A bill to address the sexual assault crisis in the military was blocked on Monday in favor of voting on Iran sanctions, but two days later, survivors of sexual assault came forward on Capitol Hill to speak about their experiences and voice support for the bill.
Sen. Kirsten Gillibrand, Democrat from New York, who has been championing the Military Justice Improvement Act since 2013, chaired the committee hearing and focused on the relationship between military sexual assault, post-traumatic stress disorder and suicide.
"No matter where any one person falls in this debate, we can all agree that we must fully understand the long-term psychological toll on the survivors of sexual trauma in the military and the best practices for effective treatment," Gillibrand said.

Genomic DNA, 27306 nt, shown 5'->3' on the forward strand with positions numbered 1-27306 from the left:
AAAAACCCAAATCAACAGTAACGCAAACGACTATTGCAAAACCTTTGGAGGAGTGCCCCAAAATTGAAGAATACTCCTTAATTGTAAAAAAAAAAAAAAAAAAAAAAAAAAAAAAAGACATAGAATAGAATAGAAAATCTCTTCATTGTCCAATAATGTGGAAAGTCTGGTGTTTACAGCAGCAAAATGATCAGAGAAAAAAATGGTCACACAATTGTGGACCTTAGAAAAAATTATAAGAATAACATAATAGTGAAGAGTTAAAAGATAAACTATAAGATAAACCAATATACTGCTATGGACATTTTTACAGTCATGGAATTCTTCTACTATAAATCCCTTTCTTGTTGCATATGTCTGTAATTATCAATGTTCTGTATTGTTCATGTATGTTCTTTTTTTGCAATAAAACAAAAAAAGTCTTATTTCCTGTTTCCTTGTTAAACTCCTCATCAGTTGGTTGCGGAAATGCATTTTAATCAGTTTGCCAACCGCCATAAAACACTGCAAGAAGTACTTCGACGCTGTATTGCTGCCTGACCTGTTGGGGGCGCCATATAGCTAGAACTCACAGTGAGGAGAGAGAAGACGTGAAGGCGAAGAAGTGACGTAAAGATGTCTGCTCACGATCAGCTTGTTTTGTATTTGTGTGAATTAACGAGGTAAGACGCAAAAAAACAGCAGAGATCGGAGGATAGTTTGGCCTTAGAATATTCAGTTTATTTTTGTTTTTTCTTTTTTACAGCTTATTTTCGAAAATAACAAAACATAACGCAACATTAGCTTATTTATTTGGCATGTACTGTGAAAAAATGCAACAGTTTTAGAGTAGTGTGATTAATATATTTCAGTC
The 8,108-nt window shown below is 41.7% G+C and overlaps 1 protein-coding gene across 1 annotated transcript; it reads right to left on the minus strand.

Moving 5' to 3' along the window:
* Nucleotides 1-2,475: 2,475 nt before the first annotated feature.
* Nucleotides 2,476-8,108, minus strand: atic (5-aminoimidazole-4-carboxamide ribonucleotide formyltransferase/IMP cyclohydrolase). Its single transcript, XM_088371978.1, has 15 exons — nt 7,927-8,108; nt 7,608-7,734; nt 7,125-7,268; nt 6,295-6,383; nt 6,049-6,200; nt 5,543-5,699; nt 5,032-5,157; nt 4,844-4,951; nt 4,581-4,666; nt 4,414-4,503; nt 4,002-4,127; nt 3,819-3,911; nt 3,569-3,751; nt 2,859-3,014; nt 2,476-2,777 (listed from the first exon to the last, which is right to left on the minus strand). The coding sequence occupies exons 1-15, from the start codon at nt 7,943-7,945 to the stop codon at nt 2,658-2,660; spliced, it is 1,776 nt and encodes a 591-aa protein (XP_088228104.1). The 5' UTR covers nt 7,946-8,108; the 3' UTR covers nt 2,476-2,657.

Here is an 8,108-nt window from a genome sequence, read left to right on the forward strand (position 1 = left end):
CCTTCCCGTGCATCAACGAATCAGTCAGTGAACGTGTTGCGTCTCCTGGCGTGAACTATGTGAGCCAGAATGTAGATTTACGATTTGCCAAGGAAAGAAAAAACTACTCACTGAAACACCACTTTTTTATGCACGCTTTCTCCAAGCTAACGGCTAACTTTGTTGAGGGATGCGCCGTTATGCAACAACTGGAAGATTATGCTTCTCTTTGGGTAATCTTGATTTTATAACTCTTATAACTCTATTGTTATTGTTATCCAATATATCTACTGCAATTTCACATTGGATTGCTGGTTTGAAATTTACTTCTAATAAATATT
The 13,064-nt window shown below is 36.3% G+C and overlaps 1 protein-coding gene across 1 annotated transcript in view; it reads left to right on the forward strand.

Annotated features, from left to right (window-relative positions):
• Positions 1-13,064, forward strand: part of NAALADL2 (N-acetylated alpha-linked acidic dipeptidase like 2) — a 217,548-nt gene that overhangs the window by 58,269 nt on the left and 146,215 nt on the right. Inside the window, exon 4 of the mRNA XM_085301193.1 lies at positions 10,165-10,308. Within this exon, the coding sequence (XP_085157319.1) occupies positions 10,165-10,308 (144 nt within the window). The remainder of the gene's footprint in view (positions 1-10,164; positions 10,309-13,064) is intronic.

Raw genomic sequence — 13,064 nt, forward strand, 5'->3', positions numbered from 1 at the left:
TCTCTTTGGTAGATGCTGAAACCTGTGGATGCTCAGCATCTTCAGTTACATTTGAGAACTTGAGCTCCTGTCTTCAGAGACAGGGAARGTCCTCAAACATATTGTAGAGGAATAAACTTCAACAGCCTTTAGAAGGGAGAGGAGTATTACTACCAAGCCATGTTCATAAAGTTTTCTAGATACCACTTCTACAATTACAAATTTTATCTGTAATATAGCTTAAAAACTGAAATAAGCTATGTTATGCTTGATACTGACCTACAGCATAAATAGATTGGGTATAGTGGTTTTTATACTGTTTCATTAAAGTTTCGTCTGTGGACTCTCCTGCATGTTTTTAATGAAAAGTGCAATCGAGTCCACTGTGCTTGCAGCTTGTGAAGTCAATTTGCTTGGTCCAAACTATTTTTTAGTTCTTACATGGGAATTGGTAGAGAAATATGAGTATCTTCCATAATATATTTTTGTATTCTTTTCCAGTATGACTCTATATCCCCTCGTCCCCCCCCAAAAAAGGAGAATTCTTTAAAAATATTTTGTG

On Wednesday, a spokesperson for the U.S. Army said that it sifted through some 20,000 records and removed 588 people — about 3% — from various jobs following a sexual assault review.
"We will continue working to better ensure we select the very best people for these posts, and that the chain of command knows what is expected of them, and how important this work is to the Army," said Col. David Patterson, a spokesman at the Pentagon told USA Today.
While commanders currently have the ability to dismiss jury convictions against sex offenders, Gillibrand's bill hopes to change that.
"Reporting to the chain of command — it's horrific," said retired Lance Cpl. Jeremiah J. Arbogast, who testified in front of the committee. "You know, it could be a perpetrator in your chain of command. It could be your direct supervisor. In my case, it was my previous supervisor."